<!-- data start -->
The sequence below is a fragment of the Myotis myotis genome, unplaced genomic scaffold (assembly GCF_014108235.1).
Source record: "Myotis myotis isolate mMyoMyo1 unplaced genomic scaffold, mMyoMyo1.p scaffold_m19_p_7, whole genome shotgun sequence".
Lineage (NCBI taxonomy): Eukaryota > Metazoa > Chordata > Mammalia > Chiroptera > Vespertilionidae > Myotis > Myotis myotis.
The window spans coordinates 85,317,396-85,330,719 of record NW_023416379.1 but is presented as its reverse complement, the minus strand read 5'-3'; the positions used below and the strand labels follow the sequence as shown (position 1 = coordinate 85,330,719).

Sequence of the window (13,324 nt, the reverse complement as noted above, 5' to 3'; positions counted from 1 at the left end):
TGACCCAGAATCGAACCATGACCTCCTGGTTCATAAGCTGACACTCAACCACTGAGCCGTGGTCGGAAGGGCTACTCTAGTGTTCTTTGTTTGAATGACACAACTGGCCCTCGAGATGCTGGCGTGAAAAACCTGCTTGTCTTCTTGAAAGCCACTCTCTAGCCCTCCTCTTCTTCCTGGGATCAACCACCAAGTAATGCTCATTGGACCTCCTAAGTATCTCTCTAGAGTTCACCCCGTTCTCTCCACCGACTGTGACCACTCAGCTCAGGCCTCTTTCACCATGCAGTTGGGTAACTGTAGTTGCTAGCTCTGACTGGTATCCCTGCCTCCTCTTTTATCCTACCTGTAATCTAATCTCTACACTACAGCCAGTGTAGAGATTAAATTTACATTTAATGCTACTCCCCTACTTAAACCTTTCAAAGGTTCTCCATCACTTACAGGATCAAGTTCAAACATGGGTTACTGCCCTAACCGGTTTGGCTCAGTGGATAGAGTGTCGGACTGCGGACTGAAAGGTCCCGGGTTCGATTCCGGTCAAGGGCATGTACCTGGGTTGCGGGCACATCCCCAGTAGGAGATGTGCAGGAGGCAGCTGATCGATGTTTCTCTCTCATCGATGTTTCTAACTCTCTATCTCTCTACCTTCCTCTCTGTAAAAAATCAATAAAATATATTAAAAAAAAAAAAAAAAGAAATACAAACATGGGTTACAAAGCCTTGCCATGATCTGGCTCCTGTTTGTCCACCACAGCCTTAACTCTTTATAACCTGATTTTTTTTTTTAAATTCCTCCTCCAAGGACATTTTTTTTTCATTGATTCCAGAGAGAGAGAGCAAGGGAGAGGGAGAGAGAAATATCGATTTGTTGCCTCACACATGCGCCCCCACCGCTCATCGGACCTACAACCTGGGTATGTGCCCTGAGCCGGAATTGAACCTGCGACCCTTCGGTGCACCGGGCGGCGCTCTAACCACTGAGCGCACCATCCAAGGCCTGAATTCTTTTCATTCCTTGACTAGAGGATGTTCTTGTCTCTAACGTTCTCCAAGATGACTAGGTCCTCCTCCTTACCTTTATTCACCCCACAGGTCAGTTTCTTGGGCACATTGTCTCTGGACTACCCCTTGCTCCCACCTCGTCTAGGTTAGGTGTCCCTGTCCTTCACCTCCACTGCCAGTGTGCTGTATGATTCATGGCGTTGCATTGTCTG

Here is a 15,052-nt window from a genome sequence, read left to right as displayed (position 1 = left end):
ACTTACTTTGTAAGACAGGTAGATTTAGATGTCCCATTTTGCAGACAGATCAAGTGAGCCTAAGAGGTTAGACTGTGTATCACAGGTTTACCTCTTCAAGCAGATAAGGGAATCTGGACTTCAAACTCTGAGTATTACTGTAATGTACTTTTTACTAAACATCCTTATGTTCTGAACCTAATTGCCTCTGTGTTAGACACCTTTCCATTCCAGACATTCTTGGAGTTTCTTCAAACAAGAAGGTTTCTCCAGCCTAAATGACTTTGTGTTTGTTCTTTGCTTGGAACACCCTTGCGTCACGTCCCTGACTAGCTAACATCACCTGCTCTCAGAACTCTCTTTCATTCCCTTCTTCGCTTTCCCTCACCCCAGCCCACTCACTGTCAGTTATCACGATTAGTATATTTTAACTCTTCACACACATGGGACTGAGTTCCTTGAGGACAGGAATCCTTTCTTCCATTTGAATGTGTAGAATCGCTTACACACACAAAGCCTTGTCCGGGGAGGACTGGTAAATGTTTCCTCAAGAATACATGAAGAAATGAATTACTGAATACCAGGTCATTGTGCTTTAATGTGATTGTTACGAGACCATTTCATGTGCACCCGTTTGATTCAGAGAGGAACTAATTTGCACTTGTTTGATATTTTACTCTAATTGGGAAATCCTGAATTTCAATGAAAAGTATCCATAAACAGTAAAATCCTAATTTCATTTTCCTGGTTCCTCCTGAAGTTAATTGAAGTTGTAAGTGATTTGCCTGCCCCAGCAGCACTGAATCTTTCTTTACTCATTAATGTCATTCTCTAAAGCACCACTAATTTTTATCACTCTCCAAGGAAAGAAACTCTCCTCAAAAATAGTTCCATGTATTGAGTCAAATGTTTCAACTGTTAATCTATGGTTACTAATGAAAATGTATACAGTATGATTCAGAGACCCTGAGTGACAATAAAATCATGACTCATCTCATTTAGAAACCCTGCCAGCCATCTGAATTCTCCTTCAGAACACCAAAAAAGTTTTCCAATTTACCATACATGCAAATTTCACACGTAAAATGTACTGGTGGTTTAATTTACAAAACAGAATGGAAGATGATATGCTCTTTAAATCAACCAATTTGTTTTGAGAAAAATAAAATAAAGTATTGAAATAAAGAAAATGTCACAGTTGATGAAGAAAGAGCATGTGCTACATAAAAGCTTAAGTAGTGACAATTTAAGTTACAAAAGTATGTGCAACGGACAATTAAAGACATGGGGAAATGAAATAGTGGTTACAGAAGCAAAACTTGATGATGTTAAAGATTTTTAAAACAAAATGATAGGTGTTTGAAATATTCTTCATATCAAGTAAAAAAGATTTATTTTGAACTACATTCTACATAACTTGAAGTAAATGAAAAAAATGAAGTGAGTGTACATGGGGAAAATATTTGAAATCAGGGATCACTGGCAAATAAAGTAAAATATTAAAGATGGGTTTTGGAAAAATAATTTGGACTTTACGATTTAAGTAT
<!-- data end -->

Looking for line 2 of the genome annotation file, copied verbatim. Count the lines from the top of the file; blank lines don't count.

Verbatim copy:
Source record: "Myotis myotis isolate mMyoMyo1 unplaced genomic scaffold, mMyoMyo1.p scaffold_m19_p_7, whole genome shotgun sequence".